By Bridgett Lopata
In December I attended the Choir Soprano “white elephant” Christmas party. This year instead of bringing a “white elephant” gift, I actually brought a nice gift: gift cards to Berry Blends, Starbucks, and Cold Stone. However, the packaging became my “white elephant” contribution to the event.
I made a snowman.
I took each of the three gift cards and wrapped them completely and fully in 3 yarn balls, stuck the whole thing in a clear plastic bag, gave it a scarf, hat, face, buttons and named it Cole. Tied to the scarf was the message, “Melt the snowman to find the gift.” The receiver of the gift had to unwind 744 yards of snow-white yarn to get the present. Additionally, the gift exchange was halted while the person undid the 744 yards of yarn. The bit of mischief inside of me greatly enjoyed every minute and every inch of this. But I received something else too.
I value creativity above any other aspect of myself, because God never fails to show up in the midst of it. He was there, as usual, despite the sheer orneriness and amount of yarn.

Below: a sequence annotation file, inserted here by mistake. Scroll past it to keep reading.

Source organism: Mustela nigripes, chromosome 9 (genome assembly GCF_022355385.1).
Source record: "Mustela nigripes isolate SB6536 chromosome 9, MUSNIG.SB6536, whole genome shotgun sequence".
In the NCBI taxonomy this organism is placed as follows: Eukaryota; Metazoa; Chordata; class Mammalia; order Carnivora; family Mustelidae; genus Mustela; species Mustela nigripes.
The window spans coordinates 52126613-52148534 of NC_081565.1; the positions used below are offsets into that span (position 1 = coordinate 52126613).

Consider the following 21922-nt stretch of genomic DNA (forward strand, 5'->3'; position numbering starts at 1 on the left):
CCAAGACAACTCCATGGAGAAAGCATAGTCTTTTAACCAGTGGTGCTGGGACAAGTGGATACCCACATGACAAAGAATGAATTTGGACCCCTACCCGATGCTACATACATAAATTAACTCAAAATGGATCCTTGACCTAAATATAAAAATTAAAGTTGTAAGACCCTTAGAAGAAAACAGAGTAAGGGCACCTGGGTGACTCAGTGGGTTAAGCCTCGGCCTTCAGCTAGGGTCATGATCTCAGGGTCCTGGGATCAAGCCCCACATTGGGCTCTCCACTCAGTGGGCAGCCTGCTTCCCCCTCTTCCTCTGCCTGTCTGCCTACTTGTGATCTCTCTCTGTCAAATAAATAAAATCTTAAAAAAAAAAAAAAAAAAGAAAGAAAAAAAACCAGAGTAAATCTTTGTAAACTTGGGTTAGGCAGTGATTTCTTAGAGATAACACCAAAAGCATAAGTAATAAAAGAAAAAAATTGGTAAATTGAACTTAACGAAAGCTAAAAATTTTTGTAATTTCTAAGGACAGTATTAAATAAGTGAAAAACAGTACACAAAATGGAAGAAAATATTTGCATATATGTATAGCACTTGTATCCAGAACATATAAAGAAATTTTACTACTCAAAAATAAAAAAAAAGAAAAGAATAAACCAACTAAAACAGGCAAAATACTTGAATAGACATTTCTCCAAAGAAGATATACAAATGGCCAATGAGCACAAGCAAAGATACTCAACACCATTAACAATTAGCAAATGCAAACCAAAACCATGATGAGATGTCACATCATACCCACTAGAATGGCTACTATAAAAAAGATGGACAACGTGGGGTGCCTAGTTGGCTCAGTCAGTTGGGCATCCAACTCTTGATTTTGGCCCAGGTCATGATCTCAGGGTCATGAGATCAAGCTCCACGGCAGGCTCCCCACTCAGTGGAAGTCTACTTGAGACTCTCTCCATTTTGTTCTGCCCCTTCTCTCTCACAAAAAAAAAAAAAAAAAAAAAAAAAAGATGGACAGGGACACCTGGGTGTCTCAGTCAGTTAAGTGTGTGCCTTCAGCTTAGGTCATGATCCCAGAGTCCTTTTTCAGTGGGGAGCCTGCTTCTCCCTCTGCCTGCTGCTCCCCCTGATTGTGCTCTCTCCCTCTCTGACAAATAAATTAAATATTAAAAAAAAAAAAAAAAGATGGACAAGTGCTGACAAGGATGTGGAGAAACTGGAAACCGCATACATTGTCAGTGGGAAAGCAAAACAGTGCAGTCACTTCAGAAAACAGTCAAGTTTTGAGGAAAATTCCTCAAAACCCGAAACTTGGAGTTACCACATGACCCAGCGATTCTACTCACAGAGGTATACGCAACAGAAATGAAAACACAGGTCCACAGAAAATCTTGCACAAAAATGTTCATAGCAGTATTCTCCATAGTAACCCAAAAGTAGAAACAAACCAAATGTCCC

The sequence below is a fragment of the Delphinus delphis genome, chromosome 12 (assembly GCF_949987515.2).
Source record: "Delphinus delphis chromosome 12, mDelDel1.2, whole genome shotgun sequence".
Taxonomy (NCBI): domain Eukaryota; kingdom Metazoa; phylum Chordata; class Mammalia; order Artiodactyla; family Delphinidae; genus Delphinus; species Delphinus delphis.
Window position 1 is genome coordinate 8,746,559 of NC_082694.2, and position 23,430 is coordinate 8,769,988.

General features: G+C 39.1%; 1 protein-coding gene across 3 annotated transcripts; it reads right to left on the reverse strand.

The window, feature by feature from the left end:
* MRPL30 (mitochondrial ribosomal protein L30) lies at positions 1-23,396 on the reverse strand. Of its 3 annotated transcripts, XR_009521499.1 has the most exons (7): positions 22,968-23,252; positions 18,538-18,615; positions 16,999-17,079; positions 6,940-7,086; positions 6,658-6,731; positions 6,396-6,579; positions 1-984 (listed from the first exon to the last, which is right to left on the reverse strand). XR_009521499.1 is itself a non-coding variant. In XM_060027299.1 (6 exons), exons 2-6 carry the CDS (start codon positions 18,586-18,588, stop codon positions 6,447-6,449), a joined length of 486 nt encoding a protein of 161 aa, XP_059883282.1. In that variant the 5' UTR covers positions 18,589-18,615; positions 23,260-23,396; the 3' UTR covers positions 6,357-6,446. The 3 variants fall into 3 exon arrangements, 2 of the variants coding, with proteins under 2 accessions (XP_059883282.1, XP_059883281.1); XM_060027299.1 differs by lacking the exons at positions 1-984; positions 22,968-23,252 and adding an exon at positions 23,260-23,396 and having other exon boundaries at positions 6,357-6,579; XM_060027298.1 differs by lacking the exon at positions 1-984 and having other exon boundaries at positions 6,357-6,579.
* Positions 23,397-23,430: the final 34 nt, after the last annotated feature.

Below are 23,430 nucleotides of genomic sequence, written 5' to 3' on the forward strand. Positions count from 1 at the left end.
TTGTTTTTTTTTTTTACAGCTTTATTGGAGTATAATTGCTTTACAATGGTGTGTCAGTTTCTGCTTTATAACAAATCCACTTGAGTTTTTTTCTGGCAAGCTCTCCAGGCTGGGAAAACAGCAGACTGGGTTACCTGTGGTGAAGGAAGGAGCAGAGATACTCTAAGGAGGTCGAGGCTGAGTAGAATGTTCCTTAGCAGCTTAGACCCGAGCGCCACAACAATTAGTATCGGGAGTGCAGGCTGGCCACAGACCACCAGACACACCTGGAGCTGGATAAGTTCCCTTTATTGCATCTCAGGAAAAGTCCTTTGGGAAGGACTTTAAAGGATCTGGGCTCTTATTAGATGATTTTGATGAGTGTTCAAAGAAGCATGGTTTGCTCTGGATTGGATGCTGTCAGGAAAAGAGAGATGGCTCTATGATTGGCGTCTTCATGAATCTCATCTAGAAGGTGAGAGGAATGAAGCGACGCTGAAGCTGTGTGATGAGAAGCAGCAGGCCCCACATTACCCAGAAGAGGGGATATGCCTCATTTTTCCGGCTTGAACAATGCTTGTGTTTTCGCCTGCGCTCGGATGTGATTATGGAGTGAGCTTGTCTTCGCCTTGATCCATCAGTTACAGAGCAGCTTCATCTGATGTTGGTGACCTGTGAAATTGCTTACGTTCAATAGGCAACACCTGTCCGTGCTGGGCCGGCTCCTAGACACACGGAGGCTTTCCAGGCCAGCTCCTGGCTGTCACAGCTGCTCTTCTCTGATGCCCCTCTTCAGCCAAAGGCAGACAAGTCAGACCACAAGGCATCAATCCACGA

My daily reading plan had just taken me into 1 Samuel. In the center of this book is the verse, “But the Lord said to Samuel, “Do not consider his appearance or his height, for I have rejected him. The Lord does not look at the things people look at. People look at the outward appearance, but the Lord looks at the heart.”
God looks at our hearts. The “packaging” does not matter to Him. He is looking for the “gift.” We may try to present ourselves as pure, put together, and ready to go – but really, we are no more than the little snowman made of white yarn, held together by a plastic bag, wearing a scarf and hat. It was only when it “melted” that the true gift was revealed. C.S. Lewis puts it this way, “We must lay before Him what is in us, not what ought to be in us.”
Who wouldn’t want what was in the snowman? A hot chocolate, a fruit smoothie, and a sweet ice cream. I think that there are some days when we could say the same about what “gift” may be inside of us – a heart full of praise, an obedient spirit, or a willing attitude. Other days I think that we do not see the “gift” as much of a gift.
We try to hide the shattered pieces of glass that represent our broken life within a woven, white sphere. We put a fake smile on a little jar of tears. We dress up a wounded heart within a colorful hat and scarf. We do all this because we hold tightly to the false belief that God cares more for the packaging than the gift.
Somewhere in the 744 yards of white yarn I leaned that the “gift” does not always have to be pretty and useful. Sometimes the “gift” is broken and surrendered. What matters is not the appearance or worth of the offering – but the pure, authentic, honesty of it.
Maybe it is time to melt the snowman.